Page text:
The council for the Municipality of Lambton Shores closed a meeting in November 2011, where litigation was discussed as a possible consequence of a breach of an agreement – but OMLET staff found, “there were no actual legal proceedings, either ongoing or imminent.”
Once councillors go into closed session for a specific reason, what stops them from discussing other matters as well? In some cases, nothing.
“The Town of Midland council held closed budget meetings in December 2011 that potentially affected readily identifiable individuals and thus came within this exception. But council went on to discuss other things at the closed meeting, which was improper,” the Ombudsman reported.
Whatever the violation, Marin said there is no way, other than publicizing their actions, to penalize a council or members of council for breaching the openness provisions under current legislation.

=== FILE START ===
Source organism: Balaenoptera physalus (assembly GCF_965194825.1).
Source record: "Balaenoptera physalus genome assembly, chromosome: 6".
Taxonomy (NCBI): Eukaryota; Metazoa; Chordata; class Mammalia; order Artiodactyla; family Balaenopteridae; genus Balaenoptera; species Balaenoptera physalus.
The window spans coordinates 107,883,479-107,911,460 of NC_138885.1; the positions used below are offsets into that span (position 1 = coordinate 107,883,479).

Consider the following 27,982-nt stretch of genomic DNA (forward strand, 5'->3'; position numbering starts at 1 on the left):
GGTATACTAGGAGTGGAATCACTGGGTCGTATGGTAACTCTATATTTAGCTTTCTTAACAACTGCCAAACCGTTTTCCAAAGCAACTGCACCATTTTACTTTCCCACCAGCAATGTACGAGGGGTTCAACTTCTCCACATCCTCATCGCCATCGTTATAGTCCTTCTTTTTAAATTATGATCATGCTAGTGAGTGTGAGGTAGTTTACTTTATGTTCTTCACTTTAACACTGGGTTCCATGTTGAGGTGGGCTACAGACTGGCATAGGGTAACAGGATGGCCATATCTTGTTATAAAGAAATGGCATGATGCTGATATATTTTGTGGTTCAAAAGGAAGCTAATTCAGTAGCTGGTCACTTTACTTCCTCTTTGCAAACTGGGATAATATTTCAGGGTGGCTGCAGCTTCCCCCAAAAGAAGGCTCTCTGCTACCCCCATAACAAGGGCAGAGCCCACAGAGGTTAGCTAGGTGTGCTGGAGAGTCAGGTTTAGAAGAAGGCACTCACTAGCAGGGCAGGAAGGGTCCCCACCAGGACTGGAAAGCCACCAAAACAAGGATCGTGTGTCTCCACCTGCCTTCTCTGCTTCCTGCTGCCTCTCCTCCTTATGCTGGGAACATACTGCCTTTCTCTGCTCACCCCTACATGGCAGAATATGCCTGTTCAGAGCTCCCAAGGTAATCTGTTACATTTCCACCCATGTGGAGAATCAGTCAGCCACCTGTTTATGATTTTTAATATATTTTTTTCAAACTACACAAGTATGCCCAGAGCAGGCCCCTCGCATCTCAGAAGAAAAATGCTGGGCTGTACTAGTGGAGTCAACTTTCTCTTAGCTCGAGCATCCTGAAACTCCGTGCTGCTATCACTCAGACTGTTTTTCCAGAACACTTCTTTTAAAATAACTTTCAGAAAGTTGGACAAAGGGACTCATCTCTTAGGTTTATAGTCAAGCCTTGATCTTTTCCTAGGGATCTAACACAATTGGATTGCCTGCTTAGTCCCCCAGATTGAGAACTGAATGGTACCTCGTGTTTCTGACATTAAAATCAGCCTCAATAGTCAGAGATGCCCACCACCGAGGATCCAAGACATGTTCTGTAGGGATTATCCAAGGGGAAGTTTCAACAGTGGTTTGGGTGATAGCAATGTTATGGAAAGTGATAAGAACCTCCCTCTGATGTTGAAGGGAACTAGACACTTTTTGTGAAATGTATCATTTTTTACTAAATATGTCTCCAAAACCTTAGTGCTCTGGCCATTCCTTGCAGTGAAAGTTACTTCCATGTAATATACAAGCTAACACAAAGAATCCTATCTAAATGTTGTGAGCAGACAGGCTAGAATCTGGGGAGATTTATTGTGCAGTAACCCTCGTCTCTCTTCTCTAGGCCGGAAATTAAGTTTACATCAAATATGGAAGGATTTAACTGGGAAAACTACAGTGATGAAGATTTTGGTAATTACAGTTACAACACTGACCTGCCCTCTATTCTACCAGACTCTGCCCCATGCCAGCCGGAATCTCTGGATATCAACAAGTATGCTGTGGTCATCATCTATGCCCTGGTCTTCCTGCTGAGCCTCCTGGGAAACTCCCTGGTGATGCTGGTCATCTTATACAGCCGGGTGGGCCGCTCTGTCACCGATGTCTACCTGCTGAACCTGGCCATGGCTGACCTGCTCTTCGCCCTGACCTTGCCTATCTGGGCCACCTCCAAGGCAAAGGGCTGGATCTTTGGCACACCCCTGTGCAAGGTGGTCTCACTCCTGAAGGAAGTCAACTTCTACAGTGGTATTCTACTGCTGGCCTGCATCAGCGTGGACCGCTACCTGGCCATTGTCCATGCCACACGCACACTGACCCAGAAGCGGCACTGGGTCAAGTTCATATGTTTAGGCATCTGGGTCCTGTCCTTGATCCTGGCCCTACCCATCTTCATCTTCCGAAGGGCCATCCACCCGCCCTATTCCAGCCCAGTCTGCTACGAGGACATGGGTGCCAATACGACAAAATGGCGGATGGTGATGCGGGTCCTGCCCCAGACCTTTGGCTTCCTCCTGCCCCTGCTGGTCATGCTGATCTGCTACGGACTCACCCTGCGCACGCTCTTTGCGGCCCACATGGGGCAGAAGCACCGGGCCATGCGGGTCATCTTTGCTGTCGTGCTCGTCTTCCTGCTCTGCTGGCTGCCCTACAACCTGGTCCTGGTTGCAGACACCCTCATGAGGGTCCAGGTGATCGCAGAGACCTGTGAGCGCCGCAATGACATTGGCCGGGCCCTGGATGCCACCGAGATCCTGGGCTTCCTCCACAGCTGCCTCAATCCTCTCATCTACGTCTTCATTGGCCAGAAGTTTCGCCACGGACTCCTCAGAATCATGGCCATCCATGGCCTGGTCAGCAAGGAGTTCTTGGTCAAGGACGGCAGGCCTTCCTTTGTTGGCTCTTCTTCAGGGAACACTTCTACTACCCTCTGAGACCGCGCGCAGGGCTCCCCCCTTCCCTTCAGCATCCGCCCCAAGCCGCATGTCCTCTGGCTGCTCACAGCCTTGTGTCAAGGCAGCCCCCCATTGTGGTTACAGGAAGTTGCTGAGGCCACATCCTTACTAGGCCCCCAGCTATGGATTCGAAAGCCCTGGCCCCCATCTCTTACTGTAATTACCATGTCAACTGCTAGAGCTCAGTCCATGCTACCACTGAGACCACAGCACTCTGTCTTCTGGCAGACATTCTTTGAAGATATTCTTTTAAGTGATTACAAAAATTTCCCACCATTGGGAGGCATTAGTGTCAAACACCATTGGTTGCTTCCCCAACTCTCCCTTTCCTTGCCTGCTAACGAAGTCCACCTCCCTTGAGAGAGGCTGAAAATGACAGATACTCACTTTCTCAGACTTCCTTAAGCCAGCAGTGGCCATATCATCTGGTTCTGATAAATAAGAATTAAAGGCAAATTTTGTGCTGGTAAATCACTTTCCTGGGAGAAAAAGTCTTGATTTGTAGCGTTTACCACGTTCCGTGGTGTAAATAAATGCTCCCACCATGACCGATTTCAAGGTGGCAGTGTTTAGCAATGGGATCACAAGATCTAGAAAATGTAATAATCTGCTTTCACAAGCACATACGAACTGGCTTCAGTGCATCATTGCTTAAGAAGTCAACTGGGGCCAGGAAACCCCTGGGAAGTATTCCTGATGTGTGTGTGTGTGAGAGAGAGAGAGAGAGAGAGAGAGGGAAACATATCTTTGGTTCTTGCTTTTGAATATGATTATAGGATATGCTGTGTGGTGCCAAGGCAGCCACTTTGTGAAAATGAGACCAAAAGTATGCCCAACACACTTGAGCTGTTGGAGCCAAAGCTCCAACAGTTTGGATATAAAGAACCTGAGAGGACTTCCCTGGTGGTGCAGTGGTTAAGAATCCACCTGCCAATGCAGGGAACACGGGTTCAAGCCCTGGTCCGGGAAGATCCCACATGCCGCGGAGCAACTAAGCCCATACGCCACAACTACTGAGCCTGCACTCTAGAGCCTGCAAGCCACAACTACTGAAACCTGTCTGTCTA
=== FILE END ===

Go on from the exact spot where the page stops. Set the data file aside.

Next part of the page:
“One of the most misunderstood aspects of our Sunshine Law is the consequence of breaking it – or lack thereof. In this respect, Ontario lags behind jurisdictions in the U.S., whose Sunshine Laws are long established, and much tougher,” said Marin, noting that in some states, the courts can levy substantial penalties when meetings are closed illegally.
“Ontario has no such penalty. As a closed meeting investigator, I am restricted to reporting the results of my investigations to the municipality, local board or committee at issue, and making recommendations to redress concerns I identify,” Marin continued, pointing out the same is true for other investigators that municipalities appoint.
Gamble agreed there is little punishment for violations.
“Just public embarrassment – that’s about it,” he said.